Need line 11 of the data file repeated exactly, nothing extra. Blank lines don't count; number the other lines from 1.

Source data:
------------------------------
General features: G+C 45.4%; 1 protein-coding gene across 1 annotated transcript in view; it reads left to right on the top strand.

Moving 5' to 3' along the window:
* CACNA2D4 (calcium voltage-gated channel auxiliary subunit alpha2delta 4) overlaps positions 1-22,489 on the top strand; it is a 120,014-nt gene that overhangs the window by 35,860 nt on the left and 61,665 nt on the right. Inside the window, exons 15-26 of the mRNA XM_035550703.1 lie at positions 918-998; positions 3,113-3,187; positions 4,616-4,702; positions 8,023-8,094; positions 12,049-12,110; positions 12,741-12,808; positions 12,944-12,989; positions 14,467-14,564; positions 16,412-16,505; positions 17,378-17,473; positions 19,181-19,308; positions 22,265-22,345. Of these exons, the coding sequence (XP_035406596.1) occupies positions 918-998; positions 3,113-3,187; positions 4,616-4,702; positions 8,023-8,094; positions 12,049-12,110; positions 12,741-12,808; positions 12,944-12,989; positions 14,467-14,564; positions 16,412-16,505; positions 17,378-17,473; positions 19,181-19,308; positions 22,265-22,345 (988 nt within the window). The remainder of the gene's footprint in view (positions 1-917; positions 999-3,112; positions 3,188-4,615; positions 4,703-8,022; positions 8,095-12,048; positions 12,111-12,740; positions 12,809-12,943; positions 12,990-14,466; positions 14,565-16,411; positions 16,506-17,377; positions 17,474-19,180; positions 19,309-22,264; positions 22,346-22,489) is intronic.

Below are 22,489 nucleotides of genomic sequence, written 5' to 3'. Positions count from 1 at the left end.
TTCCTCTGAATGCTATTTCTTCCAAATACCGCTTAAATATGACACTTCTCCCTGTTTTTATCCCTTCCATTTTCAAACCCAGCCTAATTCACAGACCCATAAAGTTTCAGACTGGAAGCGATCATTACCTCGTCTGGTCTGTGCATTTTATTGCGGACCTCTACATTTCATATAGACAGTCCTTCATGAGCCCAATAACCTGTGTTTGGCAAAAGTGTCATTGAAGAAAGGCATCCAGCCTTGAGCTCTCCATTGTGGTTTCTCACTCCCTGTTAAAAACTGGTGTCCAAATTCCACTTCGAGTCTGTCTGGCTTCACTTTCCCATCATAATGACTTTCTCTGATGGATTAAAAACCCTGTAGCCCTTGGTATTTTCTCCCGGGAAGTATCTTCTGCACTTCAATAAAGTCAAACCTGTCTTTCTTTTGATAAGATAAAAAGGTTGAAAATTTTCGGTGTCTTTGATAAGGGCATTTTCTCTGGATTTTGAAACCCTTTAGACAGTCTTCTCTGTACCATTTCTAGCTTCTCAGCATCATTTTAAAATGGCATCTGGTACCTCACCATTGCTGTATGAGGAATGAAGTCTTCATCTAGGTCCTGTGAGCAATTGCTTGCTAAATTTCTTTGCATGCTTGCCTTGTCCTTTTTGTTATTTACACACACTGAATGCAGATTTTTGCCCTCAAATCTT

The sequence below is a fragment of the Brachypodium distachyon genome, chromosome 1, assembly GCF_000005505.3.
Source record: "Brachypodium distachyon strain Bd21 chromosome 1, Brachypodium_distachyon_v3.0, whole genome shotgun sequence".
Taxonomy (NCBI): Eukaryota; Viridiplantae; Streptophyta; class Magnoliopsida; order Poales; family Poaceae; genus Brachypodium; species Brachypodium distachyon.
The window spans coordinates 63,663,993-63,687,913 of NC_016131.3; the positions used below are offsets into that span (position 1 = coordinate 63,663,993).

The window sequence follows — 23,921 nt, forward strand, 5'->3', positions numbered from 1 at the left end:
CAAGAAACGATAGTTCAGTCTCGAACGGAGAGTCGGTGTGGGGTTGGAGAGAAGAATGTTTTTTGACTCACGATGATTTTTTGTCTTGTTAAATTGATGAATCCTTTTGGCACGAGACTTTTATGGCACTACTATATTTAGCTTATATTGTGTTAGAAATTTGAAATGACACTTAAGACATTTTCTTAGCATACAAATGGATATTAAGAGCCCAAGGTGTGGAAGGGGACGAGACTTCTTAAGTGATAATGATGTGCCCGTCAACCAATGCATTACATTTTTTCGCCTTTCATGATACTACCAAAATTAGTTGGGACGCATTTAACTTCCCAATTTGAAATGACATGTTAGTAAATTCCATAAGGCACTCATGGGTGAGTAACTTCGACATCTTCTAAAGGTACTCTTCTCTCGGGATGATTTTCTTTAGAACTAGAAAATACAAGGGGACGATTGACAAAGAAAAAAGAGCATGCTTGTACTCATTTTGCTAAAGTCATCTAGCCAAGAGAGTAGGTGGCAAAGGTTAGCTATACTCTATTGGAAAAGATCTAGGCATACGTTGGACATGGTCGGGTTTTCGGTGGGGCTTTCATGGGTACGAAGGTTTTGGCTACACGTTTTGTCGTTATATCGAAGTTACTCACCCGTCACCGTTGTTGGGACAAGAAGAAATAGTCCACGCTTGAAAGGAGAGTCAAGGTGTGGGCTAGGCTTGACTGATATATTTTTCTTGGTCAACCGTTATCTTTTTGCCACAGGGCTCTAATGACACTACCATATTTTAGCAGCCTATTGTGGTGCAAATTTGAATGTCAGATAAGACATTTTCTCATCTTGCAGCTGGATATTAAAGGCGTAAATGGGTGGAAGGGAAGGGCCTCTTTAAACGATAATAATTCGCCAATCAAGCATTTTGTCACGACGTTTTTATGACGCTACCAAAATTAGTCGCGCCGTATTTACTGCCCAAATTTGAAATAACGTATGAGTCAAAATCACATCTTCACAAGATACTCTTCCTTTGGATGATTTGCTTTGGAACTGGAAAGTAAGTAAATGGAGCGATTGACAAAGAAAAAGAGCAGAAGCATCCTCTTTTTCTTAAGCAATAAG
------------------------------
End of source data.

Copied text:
CAAGAAACGATAGTTCAGTCTCGAACGGAGAGTCGGTGTGGGGTTGGAGAGAAGAATGTTTTTTGACTCACGATGATTTTTTGTCTTGTTAAATTGATGAATCCTTTTGGCACGAGACTTTTATGGCACTACTATATTTAGCTTATATTGTGTTAGAAATTTGAAATGACACTTAAGACATTTTCTTAGCATACAAATGGATATTAAGAGCCCAAGGTGTGGAAGGGGACGAGACTTCTTAAGTGATAATGATGTGCCCGTCAACCAATGCATTACATTTTTTCGCCTTTCATGATACTACCAAAATTAGTTGGGACGCATTTAACTTCCCAATTTGAAATGACATGTTAGTAAATTCCATAAGGCACTCATGGGTGAGTAACTTCGACATCTTCTAAAGGTACTCTTCTCTCGGGATGATTTTCTTTAGAACTAGAAAATACAAGGGGACGATTGACAAAGAAAAAAGAGCATGCTTGTACTCATTTTGCTAAAGTCATCTAGCCAAGAGAGTAGGTGGCAAAGGTTAGCTATACTCTATTGGAAAAGATCTAGGCATACGTTGGACATGGTCGGGTTTTCGGTGGGGCTTTCATGGGTACGAAGGTTTTGGCTACACGTTTTGTCGTTATATCGAAGTTACTCACCCGTCACCGTTGTTGGGACAAGAAGAAATAGTCCACGCTTGAAAGGAGAGTCAAGGTGTGGGCTAGGCTTGACTGATATATTTTTCTTGGTCAACCGTTATCTTTTTGCCACAGGGCTCTAATGACACTACCATATTTTAGCAGCCTATTGTGGTGCAAATTTGAATGTCAGATAAGACATTTTCTCATCTTGCAGCTGGATATTAAAGGCGTAAATGGGTGGAAGGGAAGGGCCTCTTTAAACGATAATAATTCGCCAATCAAGCATTTTGTCACGACGTTTTTATGACGCTACCAAAATTAGTCGCGCCGTATTTACTGCCCAAATTTGAAATAACGTATGAGTCAAAATCACATCTTCACAAGATACTCTTCCTTTGGATGATTTGCTTTGGAACTGGAAAGTAAGTAAATGGAGCGATTGACAAAGAAAAAGAGCAGAAGCATCCTCTTTTTCTTAAGCAATAAG